I could definitely see this as being an issue. OPS+ corrects for this (the B-R version anyway) because the park factors there take quality of a team's own batting into the pitching park factor and vice-versa.

"I'm saying, "don't assume win shares is a perfect system or that its claims to be fair to all players (i.e. context neutral) are entirely borne out by its results."

I wholeheartedly agree with this.

"OPS+ may not be the best metric to use in general, since its a rate statistic and win shares is not."

OPS+ is not something to use for systemic analysis on individual players. It ignores way too much. It's a good eyeball metric, but it doesn't account for things like baserunning (SB, GIDP), and more importantly, it underweights OBP vs. SLG (especially in high offense eras).

It could be used for comparing groups of players if precision isn't important. But I think for individuals too many of the things it doesn't measure do not even out.

"Maybe I'm wrong, but I still think that's not quite right. WS are at the top level based on how many wins the team compiles. You can score 1000 runs, but if you're a .500 team, you still only have about 120 batting win shares to spread."

Dizzy is right on that. It depends on how good the pitching staff is. If you score 1000 runs, you'll have many more than 120 WS to spread, unless you are playing in a league that averages about 12.3 R/G.
   72. jimd Posted: January 24, 2006 at 05:05 AM (#1835373)
Players don't benefit in win shares by playing on good teams.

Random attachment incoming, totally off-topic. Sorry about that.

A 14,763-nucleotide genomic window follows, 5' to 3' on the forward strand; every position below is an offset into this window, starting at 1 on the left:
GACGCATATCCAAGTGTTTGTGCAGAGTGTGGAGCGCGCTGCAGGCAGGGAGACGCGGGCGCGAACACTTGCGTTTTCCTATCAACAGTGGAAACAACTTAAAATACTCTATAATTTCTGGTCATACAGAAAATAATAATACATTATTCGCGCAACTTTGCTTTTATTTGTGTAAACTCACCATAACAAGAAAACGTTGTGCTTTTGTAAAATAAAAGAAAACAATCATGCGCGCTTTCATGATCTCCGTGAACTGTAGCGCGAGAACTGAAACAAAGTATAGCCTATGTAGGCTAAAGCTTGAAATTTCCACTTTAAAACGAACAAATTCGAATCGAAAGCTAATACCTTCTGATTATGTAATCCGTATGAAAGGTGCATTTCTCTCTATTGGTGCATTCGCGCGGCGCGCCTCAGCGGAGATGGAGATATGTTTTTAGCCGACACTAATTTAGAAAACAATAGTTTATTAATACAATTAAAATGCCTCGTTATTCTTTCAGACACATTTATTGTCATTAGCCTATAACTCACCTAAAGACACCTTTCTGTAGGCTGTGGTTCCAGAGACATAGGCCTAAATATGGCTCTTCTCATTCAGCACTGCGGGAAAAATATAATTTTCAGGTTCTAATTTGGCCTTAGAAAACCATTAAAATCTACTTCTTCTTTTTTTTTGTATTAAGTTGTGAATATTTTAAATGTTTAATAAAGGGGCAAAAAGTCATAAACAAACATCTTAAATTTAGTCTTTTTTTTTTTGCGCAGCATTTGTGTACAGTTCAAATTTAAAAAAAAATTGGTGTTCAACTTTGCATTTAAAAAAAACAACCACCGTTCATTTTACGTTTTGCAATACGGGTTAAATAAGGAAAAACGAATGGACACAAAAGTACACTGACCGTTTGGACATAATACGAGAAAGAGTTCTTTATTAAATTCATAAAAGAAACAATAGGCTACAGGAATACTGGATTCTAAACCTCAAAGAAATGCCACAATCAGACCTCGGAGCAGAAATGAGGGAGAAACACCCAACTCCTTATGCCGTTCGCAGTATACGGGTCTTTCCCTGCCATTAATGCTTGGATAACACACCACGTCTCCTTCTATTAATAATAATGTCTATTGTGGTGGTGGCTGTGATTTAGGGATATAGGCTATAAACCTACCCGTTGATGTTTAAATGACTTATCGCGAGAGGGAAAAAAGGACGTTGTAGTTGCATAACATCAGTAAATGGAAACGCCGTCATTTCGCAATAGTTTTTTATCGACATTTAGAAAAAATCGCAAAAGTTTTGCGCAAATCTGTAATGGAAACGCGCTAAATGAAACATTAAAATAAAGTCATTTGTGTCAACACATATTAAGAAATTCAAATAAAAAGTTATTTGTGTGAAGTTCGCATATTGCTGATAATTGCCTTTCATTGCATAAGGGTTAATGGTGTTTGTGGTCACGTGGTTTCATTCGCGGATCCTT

I haven't had a chance to read the whole thread, so if Chris Cobb or others have covered this point for me, I apologize for the redundancy. (I pointed this out in a previous election, though I don't remember the year.)

Good teams get more wins because they don't play themselves. Bad teams get more losses for the same reason.

Look at the 1932 AL.
NYY 107 47 .695
Bos 43 111 .279

For common opponents, there are the other 6 teams, 132 games. For the other 22, the Yanks got to fatten their stats against a sub-300 team. Meanwhile the Sox got to play a .700 juggernaut. This is a problem because the Yanks don't have to play the juggernaut and the Sox don't get to play the replacement level team.

We can compensate for this with the following hypothetical construct. Add 22 additional games to each schedule; the Yanks play themselves and go 11-11, similarly for the Sox. If you do that to each schedule, and then reduce back to 154 games, the Yankees lose 11 Win Shares (its benefit from not having to play against the World Champs); the Red Sox gain 13 Win Shares. This works out to about 1 Win Share for each regular (8 everyday players and 4 starters). Not a big deal for any one season; a problem when comparing say Charlie Keller and Indian Bob Johnson; one systematically benefited during his career and the other systematically got shorted.

Note that a .500 team is completely unaffected by this effect and it's correction.
   73. Dizzypaco Posted: January 24, 2006 at 02:53 PM (#1835658)
Good teams get more wins because they don't play themselves. Bad teams get more losses for the same reason.

I agree with your theory, but I think you are opening up a much larger can of worms than you realize. Every statistic, not just win shares, is affected by the fact that a team doesn't play itself. A hitter that plays for a good pitching team benefits from the fact that he doesn't have to face his own pitching staff. The 1990's Atlanta hitters statistics were inflated by the fact that they never had to face their own pitching staff.

I have no idea how you would correct for this sort of thing, but I don't think its that simple.
   74. sunnyday2 Posted: January 24, 2006 at 03:19 PM (#1835673)
>Look at the 1932 AL.
NYY 107 47 .695
Bos 43 111 .279

The problem with this logic is it presumes that teams are .695 teams and .279 teams intrinsically and that ball games are just sims.

But the .695 team is a .695 team because it beats .279 teams on the field. It IS not a .695 team, it becomes a .695 team, and it earns WS by becoming such. They make the WS the old-fashioned way, they earn them.